One of the speakers at last year’s Montserrat Encaustic conference was Kate Smith, a conservator who had cleaned the encaustic murals in Boston’s Trinity Church. I stayed a few days after this year’s conference to visit the church and see the murals first hand with Francisco Benitez who shares with me an interest in the history of encaustic.
The murals were painted by John LaFarge, an American painter and decorator, in 1876-77. LaFarge was the personal choice of Henry Hobson Richardson, the church’s architect, to do the murals in spite of the fact that he had never painted on a large scale before. But La Farge had by that time a long association with encaustic having been introduced to it 20 years earlier in Brussels by Henry Le Strange. Le Strange had used encaustic in 1855 to decorate the west tower ceiling of Ely Cathedral in England. La Farge began to use encaustic in 1863, initially for easel paintings, and it became his preferred medium for the rest of his career.
Work on the Trinity Church murals was begun in late 1876 and continued through the bitter winter weather in the unheated and unfinished church, often competing with masons and other workers for use of the scaffolding.
The type of encaustic that La Farge used and his reason for using it were different from how encaustic is generally thought of today. In his previous work, he combined wax and oil. Bu the common practice for encaustic mural work was to use colored sticks of beeswax and resin (usually copal, a very hard resin, or elemi, a soft sticky resin) that were melted into a heated solvent, either turpentine or oil of spike lavender. Venice turpentine was sometimes also added. The paint was applied warm or cold.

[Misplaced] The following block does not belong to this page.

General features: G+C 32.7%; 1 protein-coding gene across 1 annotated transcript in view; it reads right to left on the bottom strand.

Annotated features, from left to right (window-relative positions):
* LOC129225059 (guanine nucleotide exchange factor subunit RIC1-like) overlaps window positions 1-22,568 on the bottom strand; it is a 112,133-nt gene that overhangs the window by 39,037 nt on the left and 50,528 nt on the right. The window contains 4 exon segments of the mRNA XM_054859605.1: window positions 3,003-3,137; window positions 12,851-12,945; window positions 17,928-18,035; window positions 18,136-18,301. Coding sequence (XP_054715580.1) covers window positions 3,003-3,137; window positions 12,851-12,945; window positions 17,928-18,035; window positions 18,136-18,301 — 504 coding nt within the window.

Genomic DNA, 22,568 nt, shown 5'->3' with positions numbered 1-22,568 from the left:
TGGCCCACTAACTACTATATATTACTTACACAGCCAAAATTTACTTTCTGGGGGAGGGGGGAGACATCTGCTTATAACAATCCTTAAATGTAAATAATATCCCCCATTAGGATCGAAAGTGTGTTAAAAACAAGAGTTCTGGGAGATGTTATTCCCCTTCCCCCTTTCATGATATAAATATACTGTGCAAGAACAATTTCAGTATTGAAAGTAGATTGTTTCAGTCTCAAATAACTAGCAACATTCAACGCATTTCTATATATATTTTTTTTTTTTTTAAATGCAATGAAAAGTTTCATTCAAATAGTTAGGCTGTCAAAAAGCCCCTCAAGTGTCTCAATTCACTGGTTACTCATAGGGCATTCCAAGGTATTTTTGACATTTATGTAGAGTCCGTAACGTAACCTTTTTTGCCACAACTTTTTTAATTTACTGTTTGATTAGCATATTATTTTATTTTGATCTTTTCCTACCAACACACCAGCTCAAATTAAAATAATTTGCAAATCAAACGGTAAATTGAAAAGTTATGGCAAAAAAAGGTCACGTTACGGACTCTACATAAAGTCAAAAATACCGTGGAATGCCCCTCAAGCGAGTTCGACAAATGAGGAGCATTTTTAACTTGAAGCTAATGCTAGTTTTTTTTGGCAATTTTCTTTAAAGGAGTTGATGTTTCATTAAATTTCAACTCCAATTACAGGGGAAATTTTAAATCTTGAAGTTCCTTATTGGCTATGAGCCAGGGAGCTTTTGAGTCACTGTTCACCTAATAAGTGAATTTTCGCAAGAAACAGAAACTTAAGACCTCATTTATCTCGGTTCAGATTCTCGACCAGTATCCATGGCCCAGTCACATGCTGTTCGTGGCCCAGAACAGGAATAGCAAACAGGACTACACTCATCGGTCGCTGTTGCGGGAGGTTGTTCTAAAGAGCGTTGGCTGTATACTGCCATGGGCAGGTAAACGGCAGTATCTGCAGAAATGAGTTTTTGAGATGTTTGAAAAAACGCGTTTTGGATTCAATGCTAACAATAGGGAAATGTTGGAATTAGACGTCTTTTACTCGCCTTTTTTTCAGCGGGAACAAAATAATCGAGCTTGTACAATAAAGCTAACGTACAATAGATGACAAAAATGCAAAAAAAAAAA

This gave La Farge a medium that could be applied relatively quickly over dry plaster, as opposed to the painfully slow process of buon fresco in wet plaster. It also gave him a bright but matte surface that resembled the traditional fresco. For that reason, he did not fuse his encaustic.
The question that is often asked today is whether this is really encaustic or a form of cold wax painting, similar to that used by Brice Marden. There is no easy answer. Encaustic has historically been defined by its principal material (wax) or by its technique (fusing). The term encaustic, coming from the Greek, “to burn in,” does refer to the technique. But needn’t be the deciding factor, and we are certainly not intending to make any judgment here.
La Farge intended his work to be considered encaustic, and as with encaustic, the work that I saw at Trinity Church is as vibrant and beautiful as it must have been 130 years ago.